If so, what has Eddie reported that isn’t true? The Herald said it. Eddie reported that they said it. If they want to play silly buggers with the memory hole, why is everyone else expected to play along?

                    • “Key bullies the HoS into not printing it. The HoS caves.”

                      I’ve seen nothing that comes close to showing this claim was true. “Key bullies HoS” was also the headline. That comes across to me as simply yet another smear attempt.

                      If the HoS really thought there was a big enough story and they were justified enough they would have published it without Key having any say in the matter. Instead they decided to play this story out and get as much attention as possible from innuendo and hint – and Eddie has used that for another bash key line.

                      If the recording was an innocent accident the cameraman would have simply deleted it and that would have been the end of it, it would not have gobe to the HoS and it wouldn’t have gone to TV3.

                • Tiger Mountain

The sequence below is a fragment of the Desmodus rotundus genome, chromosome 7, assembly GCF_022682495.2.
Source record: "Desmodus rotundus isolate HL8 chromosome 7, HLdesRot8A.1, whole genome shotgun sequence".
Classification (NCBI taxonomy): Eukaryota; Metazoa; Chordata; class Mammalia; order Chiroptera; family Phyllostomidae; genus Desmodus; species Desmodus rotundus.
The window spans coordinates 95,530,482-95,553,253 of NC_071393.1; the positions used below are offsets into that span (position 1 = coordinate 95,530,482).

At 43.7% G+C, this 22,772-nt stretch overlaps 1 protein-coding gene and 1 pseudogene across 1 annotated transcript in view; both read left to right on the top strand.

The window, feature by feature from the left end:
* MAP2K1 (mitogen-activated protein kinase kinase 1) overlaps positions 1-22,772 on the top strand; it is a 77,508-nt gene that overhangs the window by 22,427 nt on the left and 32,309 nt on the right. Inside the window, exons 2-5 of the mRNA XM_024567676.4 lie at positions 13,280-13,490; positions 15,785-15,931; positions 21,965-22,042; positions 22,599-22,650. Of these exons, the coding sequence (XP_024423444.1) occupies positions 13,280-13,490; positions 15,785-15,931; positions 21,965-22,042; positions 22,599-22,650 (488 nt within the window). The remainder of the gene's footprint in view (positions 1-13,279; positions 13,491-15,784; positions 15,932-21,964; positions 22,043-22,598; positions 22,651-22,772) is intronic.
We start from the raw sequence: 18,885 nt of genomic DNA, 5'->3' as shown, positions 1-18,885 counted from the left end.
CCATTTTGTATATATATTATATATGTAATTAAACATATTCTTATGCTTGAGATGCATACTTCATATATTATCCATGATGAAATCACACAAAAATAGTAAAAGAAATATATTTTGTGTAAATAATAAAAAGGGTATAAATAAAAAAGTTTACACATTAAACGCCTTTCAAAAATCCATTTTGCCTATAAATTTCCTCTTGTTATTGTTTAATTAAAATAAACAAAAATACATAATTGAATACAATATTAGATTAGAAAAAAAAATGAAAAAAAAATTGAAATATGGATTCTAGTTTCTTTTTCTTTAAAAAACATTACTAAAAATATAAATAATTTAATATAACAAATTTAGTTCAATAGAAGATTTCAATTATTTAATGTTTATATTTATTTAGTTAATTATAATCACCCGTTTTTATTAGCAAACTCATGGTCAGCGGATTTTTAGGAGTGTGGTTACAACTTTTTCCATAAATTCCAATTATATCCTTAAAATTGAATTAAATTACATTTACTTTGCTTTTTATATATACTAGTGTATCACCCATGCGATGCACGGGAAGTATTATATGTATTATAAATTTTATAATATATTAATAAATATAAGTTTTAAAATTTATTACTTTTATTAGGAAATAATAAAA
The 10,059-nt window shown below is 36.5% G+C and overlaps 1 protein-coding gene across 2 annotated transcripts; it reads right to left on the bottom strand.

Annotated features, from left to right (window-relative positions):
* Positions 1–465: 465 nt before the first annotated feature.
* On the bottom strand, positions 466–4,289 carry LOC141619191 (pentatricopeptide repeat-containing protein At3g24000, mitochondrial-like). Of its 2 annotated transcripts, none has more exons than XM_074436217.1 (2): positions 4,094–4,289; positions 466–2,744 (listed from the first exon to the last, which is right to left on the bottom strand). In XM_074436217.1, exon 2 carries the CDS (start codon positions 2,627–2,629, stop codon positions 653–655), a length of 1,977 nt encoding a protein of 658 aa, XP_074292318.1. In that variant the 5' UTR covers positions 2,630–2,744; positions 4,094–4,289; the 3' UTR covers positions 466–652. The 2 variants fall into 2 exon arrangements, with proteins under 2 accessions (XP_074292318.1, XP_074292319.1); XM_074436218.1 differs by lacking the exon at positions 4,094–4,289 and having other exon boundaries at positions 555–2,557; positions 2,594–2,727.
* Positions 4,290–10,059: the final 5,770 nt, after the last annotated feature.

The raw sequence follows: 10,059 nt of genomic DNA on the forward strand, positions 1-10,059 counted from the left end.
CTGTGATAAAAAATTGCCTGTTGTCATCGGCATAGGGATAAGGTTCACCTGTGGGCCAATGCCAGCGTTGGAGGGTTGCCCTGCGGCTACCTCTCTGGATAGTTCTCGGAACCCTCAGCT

Post script: Andrew was caught with his tweeds down over the original “Explosive” comment, this can happen to many online commenters at some stage.

                  Mr Hooten on RNZ today just said “in Jonathon Milne’s original… explosive….etc. (twice using the term)” so it was not a figment of my imagination alone. Should have linked immediately to the piece to capture it.

                • lprent

                  Getting back to this (crashed out yesterday and have been bug killing today).

                  My point is and was that I simply looked at the post. Eddie stated where he got the phrase from. That is all that I think he had to do. So far you haven’t managed to state a single reason why he should change his original opinion.